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Formal Versus Informal Training & Tacit Versus Explicit Knowledge Sharing: What Matters More for the Entrepreneurially Oriented Firms?

Formal Versus Informal Training & Tacit Versus Explicit Knowledge Sharing: What Matters More for the Entrepreneurially Oriented Firms?

been previously reported in the literature (see for example; [103]) employees always have to borrow from tacit knowledge (skills or experiences) of their colleagues or search for explicit knowledge (institutionalized approaches or practices) existing in the company to better achieve innovative tasks. A large number of existing studies in the broader literature have stated that both the explicit and tacit components of organizational knowledge sharing practices play an important role in innovation (for a review see; [109,110,111]). Much of the most current writing on knowledge suggests that a firm‟s tacit knowledge is positively related to the ability to innovate, create value and identify opportunities ([112,113,114] ). Although the relationship between knowledge sharing and innovativeness has been widely discussed in the literature, few researches consider the specific effects that tacit and explicit knowledge sharing have on innovativeness. So this paper proposes the following hypotheses:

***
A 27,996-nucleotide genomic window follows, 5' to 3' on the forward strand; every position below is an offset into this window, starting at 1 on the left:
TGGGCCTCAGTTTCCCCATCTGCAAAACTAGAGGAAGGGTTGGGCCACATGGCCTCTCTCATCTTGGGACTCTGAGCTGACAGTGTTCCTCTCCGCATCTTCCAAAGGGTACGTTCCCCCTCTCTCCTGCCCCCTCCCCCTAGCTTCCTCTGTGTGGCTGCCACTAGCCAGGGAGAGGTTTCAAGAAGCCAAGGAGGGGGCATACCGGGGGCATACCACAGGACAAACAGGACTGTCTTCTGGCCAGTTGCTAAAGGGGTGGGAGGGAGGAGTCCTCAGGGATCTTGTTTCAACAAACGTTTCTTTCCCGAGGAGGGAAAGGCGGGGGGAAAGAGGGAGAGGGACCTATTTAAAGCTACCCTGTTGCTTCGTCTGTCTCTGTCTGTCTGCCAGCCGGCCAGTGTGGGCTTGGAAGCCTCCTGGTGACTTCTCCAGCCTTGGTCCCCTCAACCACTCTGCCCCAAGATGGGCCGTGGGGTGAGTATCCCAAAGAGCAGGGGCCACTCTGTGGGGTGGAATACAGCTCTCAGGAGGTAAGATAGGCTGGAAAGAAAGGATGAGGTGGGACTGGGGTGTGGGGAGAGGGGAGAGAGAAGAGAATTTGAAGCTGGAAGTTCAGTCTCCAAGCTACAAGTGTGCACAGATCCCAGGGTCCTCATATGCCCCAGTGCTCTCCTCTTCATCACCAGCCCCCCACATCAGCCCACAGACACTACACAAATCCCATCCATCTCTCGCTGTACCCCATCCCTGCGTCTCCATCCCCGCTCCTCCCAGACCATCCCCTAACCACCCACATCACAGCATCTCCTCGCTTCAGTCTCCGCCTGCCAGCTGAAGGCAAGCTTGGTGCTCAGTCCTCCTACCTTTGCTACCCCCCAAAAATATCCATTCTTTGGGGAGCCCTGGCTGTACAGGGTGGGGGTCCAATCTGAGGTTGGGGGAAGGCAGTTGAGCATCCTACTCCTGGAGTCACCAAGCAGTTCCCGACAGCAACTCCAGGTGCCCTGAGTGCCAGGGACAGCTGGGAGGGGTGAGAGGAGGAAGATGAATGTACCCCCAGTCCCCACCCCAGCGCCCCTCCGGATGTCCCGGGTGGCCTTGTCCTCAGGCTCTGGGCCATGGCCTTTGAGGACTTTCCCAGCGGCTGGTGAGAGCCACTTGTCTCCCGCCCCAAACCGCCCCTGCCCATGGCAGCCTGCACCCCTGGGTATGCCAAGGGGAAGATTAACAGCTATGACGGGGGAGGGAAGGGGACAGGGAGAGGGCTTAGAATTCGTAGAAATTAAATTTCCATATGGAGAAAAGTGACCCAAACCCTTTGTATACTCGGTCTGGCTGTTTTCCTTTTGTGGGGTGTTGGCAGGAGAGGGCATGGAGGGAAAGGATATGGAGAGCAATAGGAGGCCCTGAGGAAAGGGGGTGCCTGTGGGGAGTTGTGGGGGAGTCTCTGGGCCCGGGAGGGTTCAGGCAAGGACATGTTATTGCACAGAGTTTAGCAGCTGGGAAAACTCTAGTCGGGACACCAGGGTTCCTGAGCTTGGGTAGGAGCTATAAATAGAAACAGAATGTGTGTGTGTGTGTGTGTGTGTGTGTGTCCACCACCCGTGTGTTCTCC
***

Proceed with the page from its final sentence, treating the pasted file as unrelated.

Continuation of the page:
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Model Transfer with Explicit Knowledge of the Relation between Class Definitions

Model Transfer with Explicit Knowledge of the Relation between Class Definitions

This paper investigates learning methods for multi-class classification using labeled data for the target classification scheme and another la- beled data for a similar but different classi- fication scheme (support scheme). We show that if we have prior knowledge about the re- lation between support and target classification schemes in the form of a class correspondence table, we can use it to improve the model per- formance further than the simple multi-task learning approach. Instead of learning the in- dividual classification layers for the support and target schemes, the proposed method con- verts the class label of each example on the support scheme into a set of candidate class labels on the target scheme via the class cor- respondence table, and then uses the candi- date labels to learn the classification layer for the target scheme. We evaluate the proposed method on two tasks in NLP. The experimental results show that our method effectively learns the target schemes especially for the classes that have a tight connection to certain support classes.